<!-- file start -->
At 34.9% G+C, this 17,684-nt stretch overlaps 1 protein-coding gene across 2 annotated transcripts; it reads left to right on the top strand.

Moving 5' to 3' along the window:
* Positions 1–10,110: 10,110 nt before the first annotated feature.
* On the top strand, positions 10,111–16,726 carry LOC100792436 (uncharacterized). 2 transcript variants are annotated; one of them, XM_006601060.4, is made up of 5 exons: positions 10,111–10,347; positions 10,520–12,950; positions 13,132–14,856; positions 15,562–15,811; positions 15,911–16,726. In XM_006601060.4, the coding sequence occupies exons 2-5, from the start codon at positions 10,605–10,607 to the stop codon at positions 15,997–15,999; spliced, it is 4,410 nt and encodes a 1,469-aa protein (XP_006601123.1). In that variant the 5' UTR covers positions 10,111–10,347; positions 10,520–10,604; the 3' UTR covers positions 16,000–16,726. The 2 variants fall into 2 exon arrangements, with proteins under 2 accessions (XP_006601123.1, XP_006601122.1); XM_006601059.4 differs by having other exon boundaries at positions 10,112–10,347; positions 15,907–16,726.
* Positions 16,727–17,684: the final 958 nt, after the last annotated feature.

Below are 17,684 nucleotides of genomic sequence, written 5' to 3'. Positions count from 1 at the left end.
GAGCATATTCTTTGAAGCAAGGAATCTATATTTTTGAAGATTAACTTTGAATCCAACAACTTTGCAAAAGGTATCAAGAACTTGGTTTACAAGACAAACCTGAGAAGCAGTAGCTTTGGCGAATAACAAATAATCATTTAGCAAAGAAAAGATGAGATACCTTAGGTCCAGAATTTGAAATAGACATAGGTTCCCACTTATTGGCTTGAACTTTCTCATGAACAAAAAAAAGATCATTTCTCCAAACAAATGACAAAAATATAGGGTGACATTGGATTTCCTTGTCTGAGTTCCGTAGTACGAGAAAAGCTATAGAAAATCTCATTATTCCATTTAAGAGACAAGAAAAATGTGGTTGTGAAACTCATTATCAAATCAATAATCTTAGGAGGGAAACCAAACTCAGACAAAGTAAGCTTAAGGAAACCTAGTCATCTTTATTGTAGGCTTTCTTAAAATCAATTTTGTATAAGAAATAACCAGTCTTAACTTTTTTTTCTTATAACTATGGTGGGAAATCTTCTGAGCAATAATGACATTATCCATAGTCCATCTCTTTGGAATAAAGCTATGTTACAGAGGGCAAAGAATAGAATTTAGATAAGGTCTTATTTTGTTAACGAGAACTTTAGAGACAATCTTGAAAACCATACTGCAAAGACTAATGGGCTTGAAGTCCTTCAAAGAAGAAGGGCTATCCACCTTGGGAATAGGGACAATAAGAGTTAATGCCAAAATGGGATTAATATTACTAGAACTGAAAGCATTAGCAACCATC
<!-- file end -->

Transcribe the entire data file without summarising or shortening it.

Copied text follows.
At 34.9% G+C, this 17,684-nt stretch overlaps 1 protein-coding gene across 2 annotated transcripts; it reads left to right on the top strand.

Moving 5' to 3' along the window:
* Positions 1–10,110: 10,110 nt before the first annotated feature.
* On the top strand, positions 10,111–16,726 carry LOC100792436 (uncharacterized). 2 transcript variants are annotated; one of them, XM_006601060.4, is made up of 5 exons: positions 10,111–10,347; positions 10,520–12,950; positions 13,132–14,856; positions 15,562–15,811; positions 15,911–16,726. In XM_006601060.4, the coding sequence occupies exons 2-5, from the start codon at positions 10,605–10,607 to the stop codon at positions 15,997–15,999; spliced, it is 4,410 nt and encodes a 1,469-aa protein (XP_006601123.1). In that variant the 5' UTR covers positions 10,111–10,347; positions 10,520–10,604; the 3' UTR covers positions 16,000–16,726. The 2 variants fall into 2 exon arrangements, with proteins under 2 accessions (XP_006601123.1, XP_006601122.1); XM_006601059.4 differs by having other exon boundaries at positions 10,112–10,347; positions 15,907–16,726.
* Positions 16,727–17,684: the final 958 nt, after the last annotated feature.

Below are 17,684 nucleotides of genomic sequence, written 5' to 3'. Positions count from 1 at the left end.
GAGCATATTCTTTGAAGCAAGGAATCTATATTTTTGAAGATTAACTTTGAATCCAACAACTTTGCAAAAGGTATCAAGAACTTGGTTTACAAGACAAACCTGAGAAGCAGTAGCTTTGGCGAATAACAAATAATCATTTAGCAAAGAAAAGATGAGATACCTTAGGTCCAGAATTTGAAATAGACATAGGTTCCCACTTATTGGCTTGAACTTTCTCATGAACAAAAAAAAGATCATTTCTCCAAACAAATGACAAAAATATAGGGTGACATTGGATTTCCTTGTCTGAGTTCCGTAGTACGAGAAAAGCTATAGAAAATCTCATTATTCCATTTAAGAGACAAGAAAAATGTGGTTGTGAAACTCATTATCAAATCAATAATCTTAGGAGGGAAACCAAACTCAGACAAAGTAAGCTTAAGGAAACCTAGTCATCTTTATTGTAGGCTTTCTTAAAATCAATTTTGTATAAGAAATAACCAGTCTTAACTTTTTTTTCTTATAACTATGGTGGGAAATCTTCTGAGCAATAATGACATTATCCATAGTCCATCTCTTTGGAATAAAGCTATGTTACAGAGGGCAAAGAATAGAATTTAGATAAGGTCTTATTTTGTTAACGAGAACTTTAGAGACAATCTTGAAAACCATACTGCAAAGACTAATGGGCTTGAAGTCCTTCAAAGAAGAAGGGCTATCCACCTTGGGAATAGGGACAATAAGAGTTAATGCCAAAATGGGATTAATATTACTAGAACTGAAAGCATTAGCAACCATC